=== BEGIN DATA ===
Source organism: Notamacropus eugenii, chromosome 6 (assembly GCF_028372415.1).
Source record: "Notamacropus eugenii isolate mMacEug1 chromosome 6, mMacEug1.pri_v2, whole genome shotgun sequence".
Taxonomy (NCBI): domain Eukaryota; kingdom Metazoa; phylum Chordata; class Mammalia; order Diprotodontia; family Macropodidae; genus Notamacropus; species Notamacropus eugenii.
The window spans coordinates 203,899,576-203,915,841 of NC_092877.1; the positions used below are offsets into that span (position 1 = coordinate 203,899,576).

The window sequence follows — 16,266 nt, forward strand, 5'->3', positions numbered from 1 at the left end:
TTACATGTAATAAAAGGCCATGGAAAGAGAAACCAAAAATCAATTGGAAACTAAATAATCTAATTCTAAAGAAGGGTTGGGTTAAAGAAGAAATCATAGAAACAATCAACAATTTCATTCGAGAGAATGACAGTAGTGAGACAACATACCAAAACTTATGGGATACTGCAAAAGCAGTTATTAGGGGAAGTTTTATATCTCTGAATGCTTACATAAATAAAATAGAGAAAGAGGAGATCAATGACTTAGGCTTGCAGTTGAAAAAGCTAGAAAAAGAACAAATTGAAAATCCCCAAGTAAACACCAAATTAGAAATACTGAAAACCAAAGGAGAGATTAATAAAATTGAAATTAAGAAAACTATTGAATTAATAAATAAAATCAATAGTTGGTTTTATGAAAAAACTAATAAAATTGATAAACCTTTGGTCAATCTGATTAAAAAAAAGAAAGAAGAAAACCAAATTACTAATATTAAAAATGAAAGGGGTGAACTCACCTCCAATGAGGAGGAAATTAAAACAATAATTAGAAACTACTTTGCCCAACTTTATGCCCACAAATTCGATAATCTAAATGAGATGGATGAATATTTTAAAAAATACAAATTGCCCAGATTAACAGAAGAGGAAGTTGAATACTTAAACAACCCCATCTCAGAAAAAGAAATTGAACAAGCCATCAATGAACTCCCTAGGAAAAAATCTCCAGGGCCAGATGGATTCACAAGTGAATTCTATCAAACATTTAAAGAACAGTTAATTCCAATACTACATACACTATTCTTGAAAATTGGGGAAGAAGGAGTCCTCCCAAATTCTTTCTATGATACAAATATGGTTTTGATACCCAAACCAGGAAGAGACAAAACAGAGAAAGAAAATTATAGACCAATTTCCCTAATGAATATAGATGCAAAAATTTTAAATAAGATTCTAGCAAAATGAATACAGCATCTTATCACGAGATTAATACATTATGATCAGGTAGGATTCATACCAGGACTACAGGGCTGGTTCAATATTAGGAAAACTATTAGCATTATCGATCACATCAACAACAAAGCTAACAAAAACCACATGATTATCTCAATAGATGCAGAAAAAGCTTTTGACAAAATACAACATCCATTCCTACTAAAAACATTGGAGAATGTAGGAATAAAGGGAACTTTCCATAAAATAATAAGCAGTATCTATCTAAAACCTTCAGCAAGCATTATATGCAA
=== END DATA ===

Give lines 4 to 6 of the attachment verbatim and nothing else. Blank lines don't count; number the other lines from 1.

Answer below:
The window spans coordinates 203,899,576-203,915,841 of NC_092877.1; the positions used below are offsets into that span (position 1 = coordinate 203,899,576).

The window sequence follows — 16,266 nt, forward strand, 5'->3', positions numbered from 1 at the left end:
TTACATGTAATAAAAGGCCATGGAAAGAGAAACCAAAAATCAATTGGAAACTAAATAATCTAATTCTAAAGAAGGGTTGGGTTAAAGAAGAAATCATAGAAACAATCAACAATTTCATTCGAGAGAATGACAGTAGTGAGACAACATACCAAAACTTATGGGATACTGCAAAAGCAGTTATTAGGGGAAGTTTTATATCTCTGAATGCTTACATAAATAAAATAGAGAAAGAGGAGATCAATGACTTAGGCTTGCAGTTGAAAAAGCTAGAAAAAGAACAAATTGAAAATCCCCAAGTAAACACCAAATTAGAAATACTGAAAACCAAAGGAGAGATTAATAAAATTGAAATTAAGAAAACTATTGAATTAATAAATAAAATCAATAGTTGGTTTTATGAAAAAACTAATAAAATTGATAAACCTTTGGTCAATCTGATTAAAAAAAAGAAAGAAGAAAACCAAATTACTAATATTAAAAATGAAAGGGGTGAACTCACCTCCAATGAGGAGGAAATTAAAACAATAATTAGAAACTACTTTGCCCAACTTTATGCCCACAAATTCGATAATCTAAATGAGATGGATGAATATTTTAAAAAATACAAATTGCCCAGATTAACAGAAGAGGAAGTTGAATACTTAAACAACCCCATCTCAGAAAAAGAAATTGAACAAGCCATCAATGAACTCCCTAGGAAAAAATCTCCAGGGCCAGATGGATTCACAAGTGAATTCTATCAAACATTTAAAGAACAGTTAATTCCAATACTACATACACTATTCTTGAAAATTGGGGAAGAAGGAGTCCTCCCAAATTCTTTCTATGATACAAATATGGTTTTGATACCCAAACCAGGAAGAGACAAAACAGAGAAAGAAAATTATAGACCAATTTCCCTAATGAATATAGATGCAAAAATTTTAAATAAGATTCTAGCAAAATGAATACAGCATCTTATCACGAGATTAATACATTATGATCAGGTAGGATTCATACCAGGACTACAGGGCTGGTTCAATATTAGGAAAACTATTAGCATTATCGATCACATCAACAACAAAGCTAACAAAAACCACATGATTATCTCAATAGATGCAGAAAAAGCTTTTGACAAAATACAACATCCATTCCTACTAAAAACATTGGAGAATGTAGGAATAAAGGGAACTTTCCATAAAATAATAAGCAGTATCTATCTAAAACCTTCAGCAAGCATTATATGCAA